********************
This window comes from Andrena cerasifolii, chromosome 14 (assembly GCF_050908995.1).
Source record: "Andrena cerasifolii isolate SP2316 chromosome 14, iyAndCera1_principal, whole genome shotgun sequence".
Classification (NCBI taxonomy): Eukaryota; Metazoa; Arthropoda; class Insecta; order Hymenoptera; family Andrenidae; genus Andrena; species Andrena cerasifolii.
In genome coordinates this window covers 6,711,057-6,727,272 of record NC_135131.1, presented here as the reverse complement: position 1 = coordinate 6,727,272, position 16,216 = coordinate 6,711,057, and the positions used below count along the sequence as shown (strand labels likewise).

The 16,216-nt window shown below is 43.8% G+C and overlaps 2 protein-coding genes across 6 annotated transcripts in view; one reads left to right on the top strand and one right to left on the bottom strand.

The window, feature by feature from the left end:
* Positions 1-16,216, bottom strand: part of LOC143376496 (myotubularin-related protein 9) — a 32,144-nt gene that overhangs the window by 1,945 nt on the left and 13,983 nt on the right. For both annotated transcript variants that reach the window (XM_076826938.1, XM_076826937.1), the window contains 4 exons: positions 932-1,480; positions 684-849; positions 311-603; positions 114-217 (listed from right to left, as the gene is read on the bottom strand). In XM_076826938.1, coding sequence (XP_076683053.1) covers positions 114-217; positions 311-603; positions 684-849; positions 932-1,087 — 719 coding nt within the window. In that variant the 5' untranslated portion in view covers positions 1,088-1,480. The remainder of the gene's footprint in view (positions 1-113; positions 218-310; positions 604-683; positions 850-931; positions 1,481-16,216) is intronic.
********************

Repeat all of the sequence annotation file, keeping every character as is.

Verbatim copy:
This window comes from Andrena cerasifolii, chromosome 14 (assembly GCF_050908995.1).
Source record: "Andrena cerasifolii isolate SP2316 chromosome 14, iyAndCera1_principal, whole genome shotgun sequence".
Classification (NCBI taxonomy): Eukaryota; Metazoa; Arthropoda; class Insecta; order Hymenoptera; family Andrenidae; genus Andrena; species Andrena cerasifolii.
In genome coordinates this window covers 6,711,057-6,727,272 of record NC_135131.1, presented here as the reverse complement: position 1 = coordinate 6,727,272, position 16,216 = coordinate 6,711,057, and the positions used below count along the sequence as shown (strand labels likewise).

The 16,216-nt window shown below is 43.8% G+C and overlaps 2 protein-coding genes across 6 annotated transcripts in view; one reads left to right on the top strand and one right to left on the bottom strand.

The window, feature by feature from the left end:
* Positions 1-16,216, bottom strand: part of LOC143376496 (myotubularin-related protein 9) — a 32,144-nt gene that overhangs the window by 1,945 nt on the left and 13,983 nt on the right. For both annotated transcript variants that reach the window (XM_076826938.1, XM_076826937.1), the window contains 4 exons: positions 932-1,480; positions 684-849; positions 311-603; positions 114-217 (listed from right to left, as the gene is read on the bottom strand). In XM_076826938.1, coding sequence (XP_076683053.1) covers positions 114-217; positions 311-603; positions 684-849; positions 932-1,087 — 719 coding nt within the window. In that variant the 5' untranslated portion in view covers positions 1,088-1,480. The remainder of the gene's footprint in view (positions 1-113; positions 218-310; positions 604-683; positions 850-931; positions 1,481-16,216) is intronic.